to witness a trial or to send him a specimen — the latter 
being frequently intended as a *' jjresentation copy." 
On the grounds near the Potomac, south of the White 
House, was a huge pile of old lumber, not to be damaged 
by balls, and a good many mornings I, says his Private 
Secretary, have been out there with the President, by 
previous appointment, to try such rifles as were sent in. 
There was no danger of hitting any one, and the Presi- 
dent, who was a very good shot, enjoyed the relaxation 
very much. One morning early we were having a good 
time — he with his favorite *' Spencer," and I with 


a villainous kicking nondescript, with a sort of patent 
back-action breech, that left my shoulder black and 
l^lne— when a squad from some regiment which had just 
been put on guard in that locahty pounced on us for 
what seemed to them a manifest disobedience of all 
*' regulations." I heard the shout of the officer in com- 
mand and saw them coming, but as the President was 
busy drawing a very particular bead — for I had been 
beating him a little— I said nothing until down they 
came. In response to a decidedly unceremonious hail, 
the Preddent, in some astonishment, di-ew back from 
his stooping posture, and turned upon them the full 
length six feet four of their beloved " Commanner-in- 
Chief." They stood and looked one moment, and then 
fairly ran away, leaving his Excellency laughing heartily at 
their needless discomfiture. He only remarked : ' ' Well, 
they might have stayed and seen the shooting." 

The Presidental Umbrella. 

Edward — the venerable messenger at the door of the 
President's room — for four administrations doorkeeper 
of the White Hou%e, was an inexhaustible well of inci- 
dent and anecdote concerning the old worthies and un- 
worthies. An undersized, neatly dressed, polite, comi- 
cal old man, with a world of genuine Irish wit in his 
white head. He it was who went with Fillmore to look 
at a carriage which the necessities of some Southern 
magnate had thrown upon the market. 

"Well, Edward," said the President, *'and how will 
it do for the President of the United States to buy a 
second-hand carriage ? " 

*'And sure, yer Excellency, and ye're only a second- 
hand President, ye know ! " 

Mr. Fillmore took the joke, but not the carriage. 
This anecdote was told me by Mr. Lincoln, and was 
called up by the following : One dark and rainy evening 
we had got as far as the door, on our way to Gen. 
McClellan's headquarters, without an umbrella, and Ed- 
ward was sent back after one, the President telling him 
whereabouts he might find it. In a few minutes he 
came back, announcing a fruitless search, and adding, 


"Sure, yer Excellency, and the owner must have come 
for it!" 

The President laughed heartily, and Edward found us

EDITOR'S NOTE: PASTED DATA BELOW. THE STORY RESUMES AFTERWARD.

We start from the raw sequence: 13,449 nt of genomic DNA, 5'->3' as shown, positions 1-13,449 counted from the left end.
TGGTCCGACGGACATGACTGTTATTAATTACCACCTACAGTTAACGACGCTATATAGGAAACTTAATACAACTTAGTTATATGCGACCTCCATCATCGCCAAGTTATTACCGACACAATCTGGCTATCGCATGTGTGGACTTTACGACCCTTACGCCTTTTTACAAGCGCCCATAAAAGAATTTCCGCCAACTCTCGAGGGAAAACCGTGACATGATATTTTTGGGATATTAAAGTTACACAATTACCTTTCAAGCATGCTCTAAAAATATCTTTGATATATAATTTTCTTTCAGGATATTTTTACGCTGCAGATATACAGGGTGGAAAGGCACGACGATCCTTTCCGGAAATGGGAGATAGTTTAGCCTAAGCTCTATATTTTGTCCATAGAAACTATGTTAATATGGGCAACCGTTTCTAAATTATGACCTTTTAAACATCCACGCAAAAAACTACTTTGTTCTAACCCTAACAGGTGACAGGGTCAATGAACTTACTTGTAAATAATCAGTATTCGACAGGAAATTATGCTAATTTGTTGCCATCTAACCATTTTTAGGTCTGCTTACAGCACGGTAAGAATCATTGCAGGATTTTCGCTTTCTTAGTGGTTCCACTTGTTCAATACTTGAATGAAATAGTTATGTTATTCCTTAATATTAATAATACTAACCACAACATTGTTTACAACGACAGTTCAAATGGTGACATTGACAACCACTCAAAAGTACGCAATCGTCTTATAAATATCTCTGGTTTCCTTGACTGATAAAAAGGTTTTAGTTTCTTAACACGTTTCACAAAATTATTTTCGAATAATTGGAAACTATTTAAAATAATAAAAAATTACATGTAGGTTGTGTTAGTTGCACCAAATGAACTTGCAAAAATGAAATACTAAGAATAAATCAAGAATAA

another umbrella. 

The Lost " Little Pat Man." 

Some people attended "levees,"' as they were called, 
with the dim idea that they were about to make the ac- 
quaintance of the President and his wife, and prepared 
themselves for a quiet little chat, with stores of questions 
about this and advice about that for Father Abraham. 
Others, not expecting much time to themselves, would 
prepare patriotic little speeches, which they would launch 
with sudden fervor and wonderfully rapid utterance at 
the head of the President. There was a little wee bit of 
a fat man, half smothered in the crowd, stretching out a 
hand through a chink in the procession, as if he was 
drowning, and while the laughing President shook him 
almost convulsively thereby, the persistent little orator 
under difficulties, wheezed out some choked sentences 
about freedom, glory, emancipation, etc. When Mr. 
Lincoln let go of him he disappeared. 

Smokers Smoked Out. 

In the latter part of the war a formal guard was kept, 
says his Private Secretary, both at the White House and 
when the President was at the Soldiers' Home. This 
guard were proud of their duty, and sometimes exerted 
a degree of zeal that might have been dispensed with. 
At one time, after several wooden buildings, containing 
army stores, etc., had been destroyed by fire, a general 
order was issued by the Commander of the District, 
forbidding any one to approach any of the public build- 
ings with a lighted cigar. Although the intent of the 
order was clear enough, the officer in command of the 
President's Guard decided that it applied to the Execu- 
tive Mansion and grounds. In consequence, that even- 
ing, as I approached the gate, puffing away at my 
customary after-dinner Havana, I was compelled, by the 
rifleman on duty, to pitch my luxury into the gutter, in 
spite of sundry grumbling expostulations. There was, 
however, a mounted man also on guard, and before I